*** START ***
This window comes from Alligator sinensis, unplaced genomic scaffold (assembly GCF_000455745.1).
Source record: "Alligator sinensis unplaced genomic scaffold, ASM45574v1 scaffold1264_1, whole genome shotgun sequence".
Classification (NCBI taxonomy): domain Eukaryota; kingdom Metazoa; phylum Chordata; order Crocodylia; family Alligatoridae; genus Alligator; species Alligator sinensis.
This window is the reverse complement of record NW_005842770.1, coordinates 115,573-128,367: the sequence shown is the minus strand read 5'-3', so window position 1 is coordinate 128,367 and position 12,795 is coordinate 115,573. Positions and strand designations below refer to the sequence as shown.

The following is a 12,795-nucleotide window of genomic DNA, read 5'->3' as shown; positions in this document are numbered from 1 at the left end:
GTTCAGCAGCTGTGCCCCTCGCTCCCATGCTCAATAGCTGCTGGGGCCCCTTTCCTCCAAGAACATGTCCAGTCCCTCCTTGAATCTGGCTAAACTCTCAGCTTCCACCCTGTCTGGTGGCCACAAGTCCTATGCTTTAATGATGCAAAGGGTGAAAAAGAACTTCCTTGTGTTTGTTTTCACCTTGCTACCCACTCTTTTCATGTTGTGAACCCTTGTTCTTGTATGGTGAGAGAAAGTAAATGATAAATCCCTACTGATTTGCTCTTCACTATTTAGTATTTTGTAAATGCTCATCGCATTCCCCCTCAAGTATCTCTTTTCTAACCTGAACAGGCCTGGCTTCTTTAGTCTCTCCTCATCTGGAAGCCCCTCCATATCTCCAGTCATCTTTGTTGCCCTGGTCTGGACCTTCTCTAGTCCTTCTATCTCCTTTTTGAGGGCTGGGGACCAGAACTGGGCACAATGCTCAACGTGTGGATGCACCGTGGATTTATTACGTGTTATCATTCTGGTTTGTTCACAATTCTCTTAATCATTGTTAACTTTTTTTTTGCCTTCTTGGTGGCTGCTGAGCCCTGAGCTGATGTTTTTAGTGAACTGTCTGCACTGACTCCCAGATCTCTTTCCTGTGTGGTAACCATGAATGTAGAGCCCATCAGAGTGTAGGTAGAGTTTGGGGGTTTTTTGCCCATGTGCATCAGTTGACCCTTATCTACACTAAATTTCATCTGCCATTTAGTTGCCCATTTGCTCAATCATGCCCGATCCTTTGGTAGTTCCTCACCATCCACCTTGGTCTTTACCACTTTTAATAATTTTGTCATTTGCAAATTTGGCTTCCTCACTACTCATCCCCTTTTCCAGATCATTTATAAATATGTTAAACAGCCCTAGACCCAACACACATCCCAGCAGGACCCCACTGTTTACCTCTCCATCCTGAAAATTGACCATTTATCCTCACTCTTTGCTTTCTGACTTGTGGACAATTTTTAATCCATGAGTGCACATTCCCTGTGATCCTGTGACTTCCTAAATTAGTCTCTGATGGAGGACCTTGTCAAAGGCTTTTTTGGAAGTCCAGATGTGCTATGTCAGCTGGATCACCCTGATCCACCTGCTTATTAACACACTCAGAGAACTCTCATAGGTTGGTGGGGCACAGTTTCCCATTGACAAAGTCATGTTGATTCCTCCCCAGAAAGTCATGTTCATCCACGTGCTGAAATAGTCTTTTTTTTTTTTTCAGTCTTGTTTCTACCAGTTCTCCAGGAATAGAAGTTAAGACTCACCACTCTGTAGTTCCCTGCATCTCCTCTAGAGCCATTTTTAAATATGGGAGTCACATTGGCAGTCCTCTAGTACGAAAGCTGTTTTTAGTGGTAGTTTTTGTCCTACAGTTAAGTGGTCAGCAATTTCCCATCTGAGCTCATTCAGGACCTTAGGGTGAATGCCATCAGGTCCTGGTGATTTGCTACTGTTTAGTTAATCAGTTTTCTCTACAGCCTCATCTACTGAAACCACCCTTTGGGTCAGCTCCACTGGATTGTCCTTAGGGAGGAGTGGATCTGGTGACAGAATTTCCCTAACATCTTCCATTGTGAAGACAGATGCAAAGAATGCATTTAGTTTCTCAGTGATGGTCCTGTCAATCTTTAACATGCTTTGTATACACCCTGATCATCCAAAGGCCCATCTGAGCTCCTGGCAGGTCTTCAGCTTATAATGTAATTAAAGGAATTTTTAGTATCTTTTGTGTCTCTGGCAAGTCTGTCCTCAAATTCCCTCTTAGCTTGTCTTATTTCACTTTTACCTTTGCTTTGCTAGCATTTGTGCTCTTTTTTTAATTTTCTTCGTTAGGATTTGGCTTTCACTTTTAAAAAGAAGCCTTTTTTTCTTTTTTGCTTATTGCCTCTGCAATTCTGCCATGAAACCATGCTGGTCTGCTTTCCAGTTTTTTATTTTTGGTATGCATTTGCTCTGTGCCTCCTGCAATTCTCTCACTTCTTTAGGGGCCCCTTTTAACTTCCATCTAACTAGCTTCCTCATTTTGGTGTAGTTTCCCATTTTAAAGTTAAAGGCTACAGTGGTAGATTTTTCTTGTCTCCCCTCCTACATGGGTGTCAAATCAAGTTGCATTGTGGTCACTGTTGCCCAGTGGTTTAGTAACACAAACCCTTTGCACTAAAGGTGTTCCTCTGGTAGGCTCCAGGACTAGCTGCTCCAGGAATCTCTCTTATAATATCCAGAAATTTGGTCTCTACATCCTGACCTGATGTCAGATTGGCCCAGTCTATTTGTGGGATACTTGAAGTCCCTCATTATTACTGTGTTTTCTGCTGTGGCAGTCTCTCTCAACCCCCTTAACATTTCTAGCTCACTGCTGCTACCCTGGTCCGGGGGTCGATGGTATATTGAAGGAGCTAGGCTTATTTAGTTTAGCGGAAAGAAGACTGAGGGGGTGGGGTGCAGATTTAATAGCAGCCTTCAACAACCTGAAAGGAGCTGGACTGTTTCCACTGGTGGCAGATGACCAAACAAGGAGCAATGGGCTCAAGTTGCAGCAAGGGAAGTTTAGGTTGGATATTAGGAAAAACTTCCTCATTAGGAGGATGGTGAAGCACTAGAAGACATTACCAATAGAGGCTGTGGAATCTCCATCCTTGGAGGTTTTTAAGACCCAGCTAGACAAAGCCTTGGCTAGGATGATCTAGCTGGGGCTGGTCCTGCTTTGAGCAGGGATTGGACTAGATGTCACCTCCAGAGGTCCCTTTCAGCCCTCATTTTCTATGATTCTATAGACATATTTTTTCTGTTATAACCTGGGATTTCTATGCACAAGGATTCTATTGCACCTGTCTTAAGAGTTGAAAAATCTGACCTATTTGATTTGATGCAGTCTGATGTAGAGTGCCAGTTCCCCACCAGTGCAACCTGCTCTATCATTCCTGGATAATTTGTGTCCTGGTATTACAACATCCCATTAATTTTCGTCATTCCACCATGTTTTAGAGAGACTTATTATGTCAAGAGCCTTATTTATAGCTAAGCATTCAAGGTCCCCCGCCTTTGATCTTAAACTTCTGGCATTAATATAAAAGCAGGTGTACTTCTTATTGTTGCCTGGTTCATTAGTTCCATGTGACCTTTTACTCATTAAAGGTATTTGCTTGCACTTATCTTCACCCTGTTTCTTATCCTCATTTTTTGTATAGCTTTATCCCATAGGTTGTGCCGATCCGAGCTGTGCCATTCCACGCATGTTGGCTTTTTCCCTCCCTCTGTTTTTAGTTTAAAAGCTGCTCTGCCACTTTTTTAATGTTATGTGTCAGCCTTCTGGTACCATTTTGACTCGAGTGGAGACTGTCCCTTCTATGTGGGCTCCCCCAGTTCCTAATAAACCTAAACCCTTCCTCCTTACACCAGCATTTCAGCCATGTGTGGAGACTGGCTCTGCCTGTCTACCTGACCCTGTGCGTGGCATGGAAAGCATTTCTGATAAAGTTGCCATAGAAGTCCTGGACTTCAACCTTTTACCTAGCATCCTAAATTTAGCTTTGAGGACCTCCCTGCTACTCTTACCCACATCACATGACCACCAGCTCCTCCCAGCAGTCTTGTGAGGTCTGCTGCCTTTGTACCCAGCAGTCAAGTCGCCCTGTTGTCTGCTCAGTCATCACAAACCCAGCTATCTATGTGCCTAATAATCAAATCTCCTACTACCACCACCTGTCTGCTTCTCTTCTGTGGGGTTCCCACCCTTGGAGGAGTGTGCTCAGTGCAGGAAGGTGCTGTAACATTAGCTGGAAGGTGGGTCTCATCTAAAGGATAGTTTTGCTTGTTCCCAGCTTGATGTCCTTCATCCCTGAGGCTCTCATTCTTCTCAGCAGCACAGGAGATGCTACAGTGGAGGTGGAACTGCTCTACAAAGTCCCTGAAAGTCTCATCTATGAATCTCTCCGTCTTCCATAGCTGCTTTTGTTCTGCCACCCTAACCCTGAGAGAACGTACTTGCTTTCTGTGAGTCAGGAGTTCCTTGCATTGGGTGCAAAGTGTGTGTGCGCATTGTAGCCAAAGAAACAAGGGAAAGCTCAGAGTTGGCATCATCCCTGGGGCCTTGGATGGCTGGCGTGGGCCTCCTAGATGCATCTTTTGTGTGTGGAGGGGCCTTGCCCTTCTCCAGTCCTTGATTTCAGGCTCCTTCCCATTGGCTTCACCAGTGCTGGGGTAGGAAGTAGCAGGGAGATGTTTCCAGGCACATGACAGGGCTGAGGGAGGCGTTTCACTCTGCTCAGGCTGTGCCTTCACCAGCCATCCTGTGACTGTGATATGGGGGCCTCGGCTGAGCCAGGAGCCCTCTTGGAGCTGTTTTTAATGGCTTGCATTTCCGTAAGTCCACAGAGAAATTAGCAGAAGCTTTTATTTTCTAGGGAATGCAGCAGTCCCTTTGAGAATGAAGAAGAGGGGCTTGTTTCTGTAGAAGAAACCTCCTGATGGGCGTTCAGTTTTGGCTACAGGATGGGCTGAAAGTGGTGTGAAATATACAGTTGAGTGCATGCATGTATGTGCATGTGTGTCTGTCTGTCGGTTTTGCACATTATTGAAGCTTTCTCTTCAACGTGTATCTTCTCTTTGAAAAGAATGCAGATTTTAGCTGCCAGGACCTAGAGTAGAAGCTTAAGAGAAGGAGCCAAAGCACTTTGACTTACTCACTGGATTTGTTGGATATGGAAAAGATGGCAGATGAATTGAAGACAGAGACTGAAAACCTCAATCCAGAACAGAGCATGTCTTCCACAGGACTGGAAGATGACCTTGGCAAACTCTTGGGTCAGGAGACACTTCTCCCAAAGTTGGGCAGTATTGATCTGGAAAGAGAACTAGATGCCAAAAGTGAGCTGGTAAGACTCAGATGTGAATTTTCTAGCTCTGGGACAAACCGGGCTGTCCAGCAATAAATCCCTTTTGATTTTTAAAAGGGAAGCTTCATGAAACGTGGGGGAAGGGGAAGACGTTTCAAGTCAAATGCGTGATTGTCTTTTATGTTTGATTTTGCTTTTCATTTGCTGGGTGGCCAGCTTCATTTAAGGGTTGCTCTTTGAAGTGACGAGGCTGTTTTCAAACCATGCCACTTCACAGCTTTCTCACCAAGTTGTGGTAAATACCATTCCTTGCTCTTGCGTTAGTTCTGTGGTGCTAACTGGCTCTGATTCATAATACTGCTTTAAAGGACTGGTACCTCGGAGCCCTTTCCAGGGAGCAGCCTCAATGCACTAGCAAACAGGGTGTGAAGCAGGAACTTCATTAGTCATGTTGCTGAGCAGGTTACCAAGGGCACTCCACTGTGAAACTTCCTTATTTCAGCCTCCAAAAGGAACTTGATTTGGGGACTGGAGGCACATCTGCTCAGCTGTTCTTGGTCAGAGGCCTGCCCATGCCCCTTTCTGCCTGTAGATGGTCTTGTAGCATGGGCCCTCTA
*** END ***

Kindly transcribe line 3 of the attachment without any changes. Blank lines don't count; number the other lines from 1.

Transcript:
Classification (NCBI taxonomy): domain Eukaryota; kingdom Metazoa; phylum Chordata; order Crocodylia; family Alligatoridae; genus Alligator; species Alligator sinensis.